Ubisoft Montpellier showed off Valiant Hearts: The Great War about a year ago and from what we saw, it looked like it was going to be a tearjerker. It’s setting, the Great War or World War I, acted as the title’s main hook as many games are not set during the early 1900’s; it’s a time period that should be explored more in the video game industry. But Valiant Hearts also sets itself apart by not focusing on the action of WWI, but focusing more as a humanistic art piece centered around hardship and loss and in this regard, it succeeds and fails to an extent.
Aesthetics (Story, Graphics, Sound)
Valiant Hearts follows four playable characters whose journeys through war-torn Europe intertwine around one medical supply dog named Walt: the Frenchman Emile, the American Freddie, the Belgian Anna, and the German Karl. The game sells itself as an emotional experience that chronicles their hardships — the loss of loved ones, the horrors of gas warfare, and the importance of friendship. I thought the story was very well done; it was paced well, flushed out the main characters in a way that had me invested in their plight and had some interesting set pieces. Yet, for a game that tries to stand out among a slew of good war narratives in not just gaming but in cinematic art, it doesn’t quite reach a level of immersion and emotion that it needs to be at. One glaring example of this is two dimensional antagonist Baron von Dorf who acts villainous solely because he’s “the villain”. As the primary antagonist, he represents a common goal shared by the four characters but he’s flat and uninteresting, carrying out evil deeds because he needs to be the enemy.
Art direction for Valiant Hearts is, in a word, amazing. The amount of detail in each background, in each crumpled ruin or putrid trench, really catches the imagination and does an impressive job of translating one of the most gruesome conflicts in history into an animated adventure. There are some moments, however, where I feel the style doesn’t lend itself much to the immersion but their choice was bold and works out for most of the game.
The greatest strength of Valiant Hearts is its soundtrack. The slow, melancholy orchestral scores resonate perfectly with the sentimental scenes of heartbreak or respite while the upbeat fervor of the action scenes adds a sense of intensity and adrenaline. It creates an extraordinary level of atmosphere that, coupled with the brlliant sound effects and mixing, makes up for the loss of poignancy in the other areas of the aesthetic. Another interesting note is how the characters talk, which has me divided. It’s not jibberish, but more a mumbled, sped up version of each character’s actual language. The linguistic style fits perfectly with the art direction, but at the same time suffers from the same problem: it breaks immersion in an otherwise realistic interpretation.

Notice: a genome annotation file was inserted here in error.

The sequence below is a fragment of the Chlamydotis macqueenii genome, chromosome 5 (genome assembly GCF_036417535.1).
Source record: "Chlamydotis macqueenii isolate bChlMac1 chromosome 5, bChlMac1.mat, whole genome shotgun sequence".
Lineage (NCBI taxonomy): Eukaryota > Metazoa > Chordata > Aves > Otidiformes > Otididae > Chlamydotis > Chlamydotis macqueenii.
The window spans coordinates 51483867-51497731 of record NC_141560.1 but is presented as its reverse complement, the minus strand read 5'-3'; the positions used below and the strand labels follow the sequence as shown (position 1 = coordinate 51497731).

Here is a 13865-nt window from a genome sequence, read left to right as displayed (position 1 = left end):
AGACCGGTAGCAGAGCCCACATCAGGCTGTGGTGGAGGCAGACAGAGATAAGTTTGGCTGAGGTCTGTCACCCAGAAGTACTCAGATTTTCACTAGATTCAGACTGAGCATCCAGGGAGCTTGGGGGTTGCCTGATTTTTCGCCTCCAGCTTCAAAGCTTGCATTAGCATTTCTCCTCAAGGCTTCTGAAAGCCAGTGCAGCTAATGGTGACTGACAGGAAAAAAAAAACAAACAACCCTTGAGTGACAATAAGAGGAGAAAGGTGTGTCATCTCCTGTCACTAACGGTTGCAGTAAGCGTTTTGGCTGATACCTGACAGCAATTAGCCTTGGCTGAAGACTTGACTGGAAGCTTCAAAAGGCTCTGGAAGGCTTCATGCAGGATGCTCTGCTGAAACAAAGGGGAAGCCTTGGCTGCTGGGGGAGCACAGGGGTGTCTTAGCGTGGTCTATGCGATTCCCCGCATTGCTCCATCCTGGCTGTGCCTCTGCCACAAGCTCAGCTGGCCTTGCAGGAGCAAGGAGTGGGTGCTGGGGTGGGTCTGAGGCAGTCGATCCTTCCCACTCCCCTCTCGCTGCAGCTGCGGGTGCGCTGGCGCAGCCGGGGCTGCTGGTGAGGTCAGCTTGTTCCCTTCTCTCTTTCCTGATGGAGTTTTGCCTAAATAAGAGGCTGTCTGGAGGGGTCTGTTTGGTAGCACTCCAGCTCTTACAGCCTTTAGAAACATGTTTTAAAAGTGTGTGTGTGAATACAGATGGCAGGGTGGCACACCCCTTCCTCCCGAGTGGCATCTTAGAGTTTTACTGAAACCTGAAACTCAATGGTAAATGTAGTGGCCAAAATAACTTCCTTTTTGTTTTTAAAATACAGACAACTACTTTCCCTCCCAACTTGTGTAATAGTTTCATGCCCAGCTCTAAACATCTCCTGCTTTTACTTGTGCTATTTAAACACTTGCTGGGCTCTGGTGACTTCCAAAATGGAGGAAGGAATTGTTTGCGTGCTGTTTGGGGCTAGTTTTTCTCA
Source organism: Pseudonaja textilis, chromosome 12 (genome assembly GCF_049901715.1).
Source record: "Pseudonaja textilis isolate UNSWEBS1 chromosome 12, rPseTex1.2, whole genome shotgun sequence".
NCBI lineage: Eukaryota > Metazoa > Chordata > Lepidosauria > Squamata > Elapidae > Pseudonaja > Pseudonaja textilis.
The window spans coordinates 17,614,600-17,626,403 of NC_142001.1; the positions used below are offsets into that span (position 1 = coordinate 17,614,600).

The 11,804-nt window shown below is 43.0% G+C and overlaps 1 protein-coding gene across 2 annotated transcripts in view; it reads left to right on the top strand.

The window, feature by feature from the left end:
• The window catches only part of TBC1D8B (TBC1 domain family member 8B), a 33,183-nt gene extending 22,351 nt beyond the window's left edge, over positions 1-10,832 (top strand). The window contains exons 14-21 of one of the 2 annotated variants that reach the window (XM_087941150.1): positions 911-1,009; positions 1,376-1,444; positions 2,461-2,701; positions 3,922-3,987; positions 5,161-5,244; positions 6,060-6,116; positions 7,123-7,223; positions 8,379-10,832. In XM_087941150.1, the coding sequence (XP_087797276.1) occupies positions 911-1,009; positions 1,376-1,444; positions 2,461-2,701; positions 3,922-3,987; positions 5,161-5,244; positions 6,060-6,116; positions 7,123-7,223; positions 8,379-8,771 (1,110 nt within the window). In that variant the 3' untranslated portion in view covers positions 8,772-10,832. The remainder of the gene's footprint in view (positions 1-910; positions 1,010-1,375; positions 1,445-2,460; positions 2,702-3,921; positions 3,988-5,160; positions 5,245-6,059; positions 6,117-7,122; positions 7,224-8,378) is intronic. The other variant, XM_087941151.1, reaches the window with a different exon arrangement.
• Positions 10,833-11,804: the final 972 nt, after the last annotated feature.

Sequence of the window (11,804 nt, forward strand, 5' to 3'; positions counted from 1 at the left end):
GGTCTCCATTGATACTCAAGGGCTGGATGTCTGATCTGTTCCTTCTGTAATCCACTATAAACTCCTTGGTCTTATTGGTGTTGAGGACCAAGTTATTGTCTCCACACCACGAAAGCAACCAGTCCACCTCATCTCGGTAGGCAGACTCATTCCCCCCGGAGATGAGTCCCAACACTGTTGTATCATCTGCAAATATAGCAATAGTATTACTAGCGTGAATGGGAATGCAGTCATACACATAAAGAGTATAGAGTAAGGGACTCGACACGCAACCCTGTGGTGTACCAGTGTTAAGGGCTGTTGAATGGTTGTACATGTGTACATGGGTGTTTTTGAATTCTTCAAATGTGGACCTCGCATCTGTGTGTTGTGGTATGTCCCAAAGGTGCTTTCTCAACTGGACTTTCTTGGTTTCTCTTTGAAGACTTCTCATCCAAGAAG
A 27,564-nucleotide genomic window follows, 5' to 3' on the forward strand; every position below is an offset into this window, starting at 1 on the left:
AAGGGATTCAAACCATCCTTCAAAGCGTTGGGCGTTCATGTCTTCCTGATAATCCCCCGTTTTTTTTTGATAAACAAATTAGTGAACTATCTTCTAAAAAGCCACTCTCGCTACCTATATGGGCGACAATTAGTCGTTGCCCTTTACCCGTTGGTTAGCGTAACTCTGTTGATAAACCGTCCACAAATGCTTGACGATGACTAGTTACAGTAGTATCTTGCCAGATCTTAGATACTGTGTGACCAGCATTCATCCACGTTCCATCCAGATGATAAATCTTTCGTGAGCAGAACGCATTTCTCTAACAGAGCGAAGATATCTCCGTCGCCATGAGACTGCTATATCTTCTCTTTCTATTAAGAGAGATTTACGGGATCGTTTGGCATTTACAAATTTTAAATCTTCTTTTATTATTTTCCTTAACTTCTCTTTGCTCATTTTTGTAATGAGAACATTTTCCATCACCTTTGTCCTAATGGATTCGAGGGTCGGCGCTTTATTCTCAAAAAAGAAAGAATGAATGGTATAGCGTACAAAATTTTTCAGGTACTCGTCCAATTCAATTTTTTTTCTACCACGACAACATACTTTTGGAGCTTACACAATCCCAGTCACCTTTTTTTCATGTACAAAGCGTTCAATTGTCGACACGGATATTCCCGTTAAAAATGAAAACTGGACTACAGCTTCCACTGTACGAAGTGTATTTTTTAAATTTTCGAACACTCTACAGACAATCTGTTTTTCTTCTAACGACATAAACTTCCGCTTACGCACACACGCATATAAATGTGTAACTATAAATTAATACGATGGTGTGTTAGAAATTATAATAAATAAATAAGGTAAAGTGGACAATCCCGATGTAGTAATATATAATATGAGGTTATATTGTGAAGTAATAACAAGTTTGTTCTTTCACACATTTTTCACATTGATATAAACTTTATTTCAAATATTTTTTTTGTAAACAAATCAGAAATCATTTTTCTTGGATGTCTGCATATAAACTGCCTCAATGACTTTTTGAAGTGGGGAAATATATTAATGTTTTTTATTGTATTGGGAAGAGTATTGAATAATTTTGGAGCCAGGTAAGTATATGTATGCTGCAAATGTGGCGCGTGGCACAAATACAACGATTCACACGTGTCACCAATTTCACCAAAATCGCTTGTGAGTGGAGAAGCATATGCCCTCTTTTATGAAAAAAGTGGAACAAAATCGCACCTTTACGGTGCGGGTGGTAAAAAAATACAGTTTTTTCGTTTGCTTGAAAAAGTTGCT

Gameplay (Combat, Systems, Mechanics)
Valiant Hearts is a character-driven, 2-D puzzle platformer adventure. While the media shown for the game didn’t make this clear until recently, I though it was an interesting approach to a World War I set game. But Valiant Hearts’ main draw is its story and art direction, but how does it operate as a video game? The puzzles are pretty straightforward and don’t really challenge your cognitive abilities. It’s a shame because while I’m a huge proponent of the importance of video game narratives, Valiant Hearts is a perfect example why, as a video game, gameplay is just as important as showing an excellent story. Obstacles seem included simply because they needed something for the player to do while getting from chapter to chapter, from point A to point B. Moving from puzzle to puzzle felt like going through the motions and doesn’t really engage its player.
Each character in the game has their own unique mechanic and while this varies the gameplay slightly, the puzzles are relatively the same with a few mini-games sprinkled in. For example, Freddie, as the enforcer type character, can cut through barbed wire and has more enemy encounters than Anna the medic or the digger Emile. Each character is accompanied by Walt, whose own puzzle mechanics are few and uninspired. However, I must mention that there is one mini-game in Anna’s sections that I enjoyed thoroughly: the driving game. It’s a little silly and simple as you dodge obstacles that are timed to famous classical pieces, but it’s an entertaining portion that stuck out the most from the constant humdrum puzzles thrown at the player.
In a nutshell, and I kind of hate to say this, Valiant Hearts: The Great War is basically War Horse the video game. The plot takes an animal protagonist who meets various soldiers and war volunteers from multiple fronts and factions and chronicles the Great War through their experiences. That’s just on a surface, summary level you might say, but the level of execution in aesthetics and goal in both are also on equal terms. The game represents itself as a somewhat serious, sentimental take on World War I, but just falls short of really hammering down the emotional urgency or poignancy needed. The characters and their stories are well told and the art and sound are beautiful, but all of these elements don’t really express the deeper struggle of WWI and its devastating effects. On top of that, the game’s simple puzzle design and lack of challenge makes it seem like the story was the main intent all along, that the actual game mechanics were tacked on solely because a video game demands them as a form. I’d recommend this to those who want a good cinematic, aesthetic experience or if you’re just interested in World War I history, but if you’re looking for a good interactive experience, Valiant Hearts falls a bit short.
Final Score: 7.5 / 10
Written and Edited by Tim Atwood